Clay Aiken – Improving The Lives of Children

When the pages of the calendar change to the new year, many places take the time to update their Internet sites to make sure they are up-to-date.  UNICEF updated their webpage at the beginning of this year.

The section on UNICEF Ambassadors had some major changes. UNICEF says about their ambassadors:

UNICEF Ambassadors are leaders in the entertainment industry, representing the fields of film, television, music, sports and beyond. They demonstrate leadership in their professions and serve as positive role models through their work. Over the years, UNICEF Ambassadors have played a critical role in raising awareness of the needs for children, and have continued to use their talent and fame to fundraise, advocate, and educate on behalf of UNICEF.

Together, UNICEF Ambassadors have proven that being a public figure can be a powerful tool in mobilizing the support necessary to improve the lives of children and ensure their basic human rights.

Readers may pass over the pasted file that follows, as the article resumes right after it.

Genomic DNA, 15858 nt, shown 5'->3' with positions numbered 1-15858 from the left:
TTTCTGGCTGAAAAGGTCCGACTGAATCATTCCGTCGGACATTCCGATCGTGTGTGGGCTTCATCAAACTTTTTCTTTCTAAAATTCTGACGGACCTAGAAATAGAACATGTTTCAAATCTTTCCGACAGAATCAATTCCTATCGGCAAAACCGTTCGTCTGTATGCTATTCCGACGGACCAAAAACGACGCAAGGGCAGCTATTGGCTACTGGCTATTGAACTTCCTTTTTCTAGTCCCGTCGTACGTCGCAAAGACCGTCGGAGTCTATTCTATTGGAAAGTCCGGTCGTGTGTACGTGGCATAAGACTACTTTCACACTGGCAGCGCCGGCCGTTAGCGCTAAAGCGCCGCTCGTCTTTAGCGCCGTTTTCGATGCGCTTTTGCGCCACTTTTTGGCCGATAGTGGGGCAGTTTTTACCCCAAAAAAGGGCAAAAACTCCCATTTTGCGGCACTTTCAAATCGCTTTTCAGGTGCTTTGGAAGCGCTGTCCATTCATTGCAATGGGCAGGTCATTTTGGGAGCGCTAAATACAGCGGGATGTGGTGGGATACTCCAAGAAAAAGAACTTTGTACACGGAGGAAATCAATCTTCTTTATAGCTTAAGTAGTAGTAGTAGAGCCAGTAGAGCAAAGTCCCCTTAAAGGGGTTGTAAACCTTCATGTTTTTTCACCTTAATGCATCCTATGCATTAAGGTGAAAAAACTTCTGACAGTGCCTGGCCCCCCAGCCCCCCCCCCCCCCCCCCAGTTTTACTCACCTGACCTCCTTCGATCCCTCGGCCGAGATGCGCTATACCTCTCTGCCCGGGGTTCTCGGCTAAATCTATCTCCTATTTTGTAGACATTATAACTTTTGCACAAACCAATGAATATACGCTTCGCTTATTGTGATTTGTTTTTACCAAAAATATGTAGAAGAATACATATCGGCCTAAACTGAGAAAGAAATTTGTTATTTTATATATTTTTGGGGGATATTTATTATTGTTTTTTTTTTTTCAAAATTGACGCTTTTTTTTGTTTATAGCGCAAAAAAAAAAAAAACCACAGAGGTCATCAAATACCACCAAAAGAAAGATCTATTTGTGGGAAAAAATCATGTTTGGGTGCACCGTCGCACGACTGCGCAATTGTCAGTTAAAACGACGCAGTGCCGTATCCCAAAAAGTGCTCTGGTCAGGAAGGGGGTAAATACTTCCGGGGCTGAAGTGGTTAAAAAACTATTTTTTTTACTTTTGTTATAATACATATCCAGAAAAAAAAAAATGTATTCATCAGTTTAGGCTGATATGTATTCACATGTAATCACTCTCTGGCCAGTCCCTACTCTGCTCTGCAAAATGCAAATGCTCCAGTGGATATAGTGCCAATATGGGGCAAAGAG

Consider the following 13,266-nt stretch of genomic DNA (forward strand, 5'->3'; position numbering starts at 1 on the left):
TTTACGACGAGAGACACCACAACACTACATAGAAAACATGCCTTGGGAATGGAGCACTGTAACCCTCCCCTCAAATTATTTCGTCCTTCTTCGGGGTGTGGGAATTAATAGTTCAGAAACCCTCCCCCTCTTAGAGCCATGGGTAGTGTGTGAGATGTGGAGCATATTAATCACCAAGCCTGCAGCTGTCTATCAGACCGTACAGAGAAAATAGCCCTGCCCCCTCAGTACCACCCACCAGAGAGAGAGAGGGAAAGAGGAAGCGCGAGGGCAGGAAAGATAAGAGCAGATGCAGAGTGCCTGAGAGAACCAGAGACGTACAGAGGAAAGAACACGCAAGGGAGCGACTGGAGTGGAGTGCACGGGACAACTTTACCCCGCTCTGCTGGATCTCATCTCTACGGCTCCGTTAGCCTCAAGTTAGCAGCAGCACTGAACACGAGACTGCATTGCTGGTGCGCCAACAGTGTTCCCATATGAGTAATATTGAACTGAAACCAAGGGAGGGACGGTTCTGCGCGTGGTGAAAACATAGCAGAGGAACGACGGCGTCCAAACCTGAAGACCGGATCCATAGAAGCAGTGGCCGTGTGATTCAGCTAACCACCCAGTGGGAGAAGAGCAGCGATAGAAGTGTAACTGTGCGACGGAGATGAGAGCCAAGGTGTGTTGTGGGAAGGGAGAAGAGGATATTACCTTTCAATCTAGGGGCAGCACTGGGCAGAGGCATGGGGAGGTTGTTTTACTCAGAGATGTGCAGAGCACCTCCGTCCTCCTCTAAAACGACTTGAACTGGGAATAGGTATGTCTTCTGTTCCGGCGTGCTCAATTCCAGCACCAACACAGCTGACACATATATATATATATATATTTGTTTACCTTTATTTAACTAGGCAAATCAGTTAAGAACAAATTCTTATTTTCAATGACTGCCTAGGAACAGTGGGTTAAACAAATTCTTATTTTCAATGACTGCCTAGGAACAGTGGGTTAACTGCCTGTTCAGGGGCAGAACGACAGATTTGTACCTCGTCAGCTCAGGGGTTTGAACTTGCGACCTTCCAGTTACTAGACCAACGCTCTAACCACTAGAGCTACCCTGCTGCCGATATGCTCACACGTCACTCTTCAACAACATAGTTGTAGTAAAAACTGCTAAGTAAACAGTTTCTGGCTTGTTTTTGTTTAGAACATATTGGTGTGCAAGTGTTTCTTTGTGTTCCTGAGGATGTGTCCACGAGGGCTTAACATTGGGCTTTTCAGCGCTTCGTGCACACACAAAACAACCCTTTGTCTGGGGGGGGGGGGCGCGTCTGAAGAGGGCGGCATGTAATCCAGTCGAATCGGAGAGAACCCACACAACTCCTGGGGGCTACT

Clay Aiken

Katie Couric

Jane Curtin

James Kiberd

Isabella Rossellini

Summer Sanders

Liv Tyler

As you can see, Clay is no longer an active Ambassador for UNICEF. Knowing that Clay is making some transitions in his career,  it is not surprising to see this change.  However, I am sure he still helps them in any way he can.

I thought it might be interesting  to look at some of the challenging things that Clay has done for UNICEF.  His record is amazing.

In 2004, UNICEF appointed Clay Aiken as an Ambassador. In this role, Clay has embraced UNICEF’s mission to save the lives of children. Part of his role as a UNICEF Ambassador is to stay informed about children’s issues, visit UNICEF field projects, and represent UNICEF before government.

On March 14, 2005, Clay Aiken  toured the tsunami-ravaged Indonesian province of Aceh.  This was Clay’s first trip as an ambassador for UNICEF.

“The trip was for fact-finding purposes.  There are citizens in the U.S. who have offered their time, effort, money and resources,” Clay told the Jakarta Post.  “There are some who try to find out where their money is going, what type of work is being done.”

Salim reported that Clay accompanied some children to therapy and seemed to show great empathy for the children.  Clay said that it was important that the children get back to their known routine and that getting back to school on a daily basis was most important.